Ireland’s military cannot properly defend country

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Ireland’s Defence Forces cannot properly defend the country against acts of aggression from conventional military forces, according to a new report which has urged a radical overhaul of the military.

The Commission on the Defence Forces report said that Ireland is an “outlier” among Western European nations in how little is spent on defence, and outlined a range of options for politicians to consider.

Under the most ambitious proposals, there would be a 300% increase in defence spending – bringing Ireland’s defence budget from €1.1bn (£930m) to around €3bn (£2.53bn) – which would see the Naval Service fleet increase to 12 ships, and the Air Corps equipped with fighter jets.

Ireland currently has no combat jet aircraft and would purchase between 12 and 24 jets under the most far-reaching proposals. It would also obtain long-range transport aircraft.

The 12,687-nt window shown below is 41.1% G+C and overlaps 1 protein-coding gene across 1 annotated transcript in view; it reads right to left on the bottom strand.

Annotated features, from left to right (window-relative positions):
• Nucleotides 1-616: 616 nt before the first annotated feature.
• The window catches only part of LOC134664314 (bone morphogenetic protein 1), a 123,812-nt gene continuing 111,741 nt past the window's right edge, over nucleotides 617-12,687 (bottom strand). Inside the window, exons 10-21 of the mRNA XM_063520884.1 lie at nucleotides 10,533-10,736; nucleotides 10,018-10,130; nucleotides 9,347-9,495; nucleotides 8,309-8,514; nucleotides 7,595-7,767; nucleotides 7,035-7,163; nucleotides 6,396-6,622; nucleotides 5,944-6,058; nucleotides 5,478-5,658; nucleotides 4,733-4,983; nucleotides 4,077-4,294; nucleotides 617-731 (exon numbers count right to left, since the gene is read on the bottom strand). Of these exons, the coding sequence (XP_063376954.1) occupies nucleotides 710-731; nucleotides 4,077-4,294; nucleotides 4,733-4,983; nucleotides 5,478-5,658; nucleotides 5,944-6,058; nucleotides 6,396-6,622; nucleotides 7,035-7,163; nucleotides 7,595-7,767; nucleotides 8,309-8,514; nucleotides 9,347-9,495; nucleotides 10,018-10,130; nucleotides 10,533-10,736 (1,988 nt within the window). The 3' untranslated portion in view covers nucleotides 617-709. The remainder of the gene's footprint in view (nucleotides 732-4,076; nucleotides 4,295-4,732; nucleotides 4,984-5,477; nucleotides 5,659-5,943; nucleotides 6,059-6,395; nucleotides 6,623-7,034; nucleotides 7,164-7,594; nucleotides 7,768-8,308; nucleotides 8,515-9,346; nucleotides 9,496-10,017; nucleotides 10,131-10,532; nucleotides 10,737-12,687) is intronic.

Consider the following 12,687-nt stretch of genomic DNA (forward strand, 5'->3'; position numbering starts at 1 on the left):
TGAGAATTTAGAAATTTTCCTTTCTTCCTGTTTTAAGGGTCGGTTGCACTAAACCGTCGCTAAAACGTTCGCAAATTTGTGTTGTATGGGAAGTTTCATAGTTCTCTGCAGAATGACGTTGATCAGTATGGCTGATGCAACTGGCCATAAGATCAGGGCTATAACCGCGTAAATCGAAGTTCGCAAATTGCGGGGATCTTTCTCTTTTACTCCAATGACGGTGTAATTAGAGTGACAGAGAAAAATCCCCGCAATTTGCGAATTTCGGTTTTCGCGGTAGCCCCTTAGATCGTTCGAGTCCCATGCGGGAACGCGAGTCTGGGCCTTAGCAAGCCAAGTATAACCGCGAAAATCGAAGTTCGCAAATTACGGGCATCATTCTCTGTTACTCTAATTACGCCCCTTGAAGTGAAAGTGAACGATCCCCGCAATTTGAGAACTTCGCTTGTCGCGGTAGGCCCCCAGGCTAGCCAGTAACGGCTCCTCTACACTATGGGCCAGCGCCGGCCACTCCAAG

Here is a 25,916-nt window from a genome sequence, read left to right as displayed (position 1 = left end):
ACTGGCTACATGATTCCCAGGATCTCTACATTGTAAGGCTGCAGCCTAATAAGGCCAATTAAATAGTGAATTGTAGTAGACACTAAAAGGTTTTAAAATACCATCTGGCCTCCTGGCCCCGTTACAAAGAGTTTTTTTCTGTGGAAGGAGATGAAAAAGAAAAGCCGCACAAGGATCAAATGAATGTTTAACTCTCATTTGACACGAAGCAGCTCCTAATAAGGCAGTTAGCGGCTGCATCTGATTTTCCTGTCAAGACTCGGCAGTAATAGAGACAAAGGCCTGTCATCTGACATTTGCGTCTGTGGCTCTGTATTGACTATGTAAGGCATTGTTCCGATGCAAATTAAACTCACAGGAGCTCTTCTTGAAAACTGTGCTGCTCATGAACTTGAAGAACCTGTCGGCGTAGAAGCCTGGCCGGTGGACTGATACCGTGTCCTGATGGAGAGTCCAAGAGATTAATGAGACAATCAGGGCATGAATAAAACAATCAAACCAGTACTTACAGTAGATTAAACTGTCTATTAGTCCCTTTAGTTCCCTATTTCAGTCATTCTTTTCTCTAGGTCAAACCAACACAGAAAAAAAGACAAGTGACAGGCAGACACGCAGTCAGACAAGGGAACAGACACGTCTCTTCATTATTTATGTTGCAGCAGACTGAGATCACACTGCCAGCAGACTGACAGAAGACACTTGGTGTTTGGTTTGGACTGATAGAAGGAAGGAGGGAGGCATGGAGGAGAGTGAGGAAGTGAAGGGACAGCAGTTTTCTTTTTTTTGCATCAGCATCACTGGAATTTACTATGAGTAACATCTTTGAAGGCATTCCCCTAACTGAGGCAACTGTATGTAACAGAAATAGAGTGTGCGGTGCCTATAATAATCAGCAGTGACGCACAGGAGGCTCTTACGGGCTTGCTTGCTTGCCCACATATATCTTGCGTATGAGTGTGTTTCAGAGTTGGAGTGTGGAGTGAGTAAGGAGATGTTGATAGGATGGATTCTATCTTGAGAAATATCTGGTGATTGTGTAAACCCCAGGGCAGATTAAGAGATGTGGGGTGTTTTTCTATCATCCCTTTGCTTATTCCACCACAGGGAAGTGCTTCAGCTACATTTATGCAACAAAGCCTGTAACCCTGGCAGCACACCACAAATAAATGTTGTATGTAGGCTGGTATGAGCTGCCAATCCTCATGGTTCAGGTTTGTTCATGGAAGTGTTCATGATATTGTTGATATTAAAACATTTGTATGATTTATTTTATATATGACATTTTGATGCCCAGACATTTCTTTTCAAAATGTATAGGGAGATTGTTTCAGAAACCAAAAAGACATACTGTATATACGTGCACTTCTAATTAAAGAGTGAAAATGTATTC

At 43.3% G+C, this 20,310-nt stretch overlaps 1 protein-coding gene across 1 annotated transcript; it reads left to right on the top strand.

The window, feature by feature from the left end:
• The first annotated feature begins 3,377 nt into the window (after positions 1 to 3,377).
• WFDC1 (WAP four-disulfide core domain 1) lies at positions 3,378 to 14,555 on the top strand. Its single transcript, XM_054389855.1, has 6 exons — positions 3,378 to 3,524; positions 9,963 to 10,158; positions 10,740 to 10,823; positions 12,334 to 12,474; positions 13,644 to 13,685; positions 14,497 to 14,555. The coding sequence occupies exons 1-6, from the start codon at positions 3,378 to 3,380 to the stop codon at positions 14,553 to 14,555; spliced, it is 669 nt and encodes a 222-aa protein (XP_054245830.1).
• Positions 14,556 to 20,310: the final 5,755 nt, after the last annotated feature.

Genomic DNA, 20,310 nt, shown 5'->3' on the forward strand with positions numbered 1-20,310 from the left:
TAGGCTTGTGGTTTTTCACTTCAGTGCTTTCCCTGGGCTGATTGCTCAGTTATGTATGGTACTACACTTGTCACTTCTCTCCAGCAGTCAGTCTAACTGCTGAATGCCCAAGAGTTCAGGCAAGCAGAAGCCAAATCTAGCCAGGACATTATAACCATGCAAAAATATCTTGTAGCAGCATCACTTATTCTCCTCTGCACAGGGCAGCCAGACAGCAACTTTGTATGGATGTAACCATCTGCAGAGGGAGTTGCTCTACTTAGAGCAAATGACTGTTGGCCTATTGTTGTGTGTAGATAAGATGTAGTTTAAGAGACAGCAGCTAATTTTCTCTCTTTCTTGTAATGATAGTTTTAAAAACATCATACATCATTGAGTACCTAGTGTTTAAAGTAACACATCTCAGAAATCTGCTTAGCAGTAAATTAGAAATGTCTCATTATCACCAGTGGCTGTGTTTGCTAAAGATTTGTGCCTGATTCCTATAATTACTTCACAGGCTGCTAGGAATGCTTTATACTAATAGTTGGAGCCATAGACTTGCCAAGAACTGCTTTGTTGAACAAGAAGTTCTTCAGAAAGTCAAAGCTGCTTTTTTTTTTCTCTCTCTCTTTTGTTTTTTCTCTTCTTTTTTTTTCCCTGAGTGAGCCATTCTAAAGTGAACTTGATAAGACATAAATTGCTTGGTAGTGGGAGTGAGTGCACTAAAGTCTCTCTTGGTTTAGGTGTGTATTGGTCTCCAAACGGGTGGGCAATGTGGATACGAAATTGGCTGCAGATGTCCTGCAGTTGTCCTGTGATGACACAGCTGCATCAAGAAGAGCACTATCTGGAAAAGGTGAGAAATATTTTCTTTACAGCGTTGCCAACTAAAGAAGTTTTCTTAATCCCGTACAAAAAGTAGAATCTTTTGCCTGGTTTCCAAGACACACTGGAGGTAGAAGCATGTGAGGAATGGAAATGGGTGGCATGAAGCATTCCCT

When the country’s special forces, the Army Ranger Wing, was sent to Kabul last year to evacuate Irish citizens, they were forced to travel on French military aircraft.

Maintaining the current status quo, the Commission said, would leave the Defence Forces unable to conduct a meaningful defence of the state from attack, and would also force the military to step back from overseas missions.

Ireland has long been regarded by military analysts as the weak link in the defence chain of Western Europe.

Its military weakness, precipitated by decades of defence under-spending by successive governments, was highlighted this month by Russian plans to engage in live-fire exercises in Irish-patrolled waters.

File photo of members of The Irish Defence Forces. EPA-EFE/Aidan Crawley

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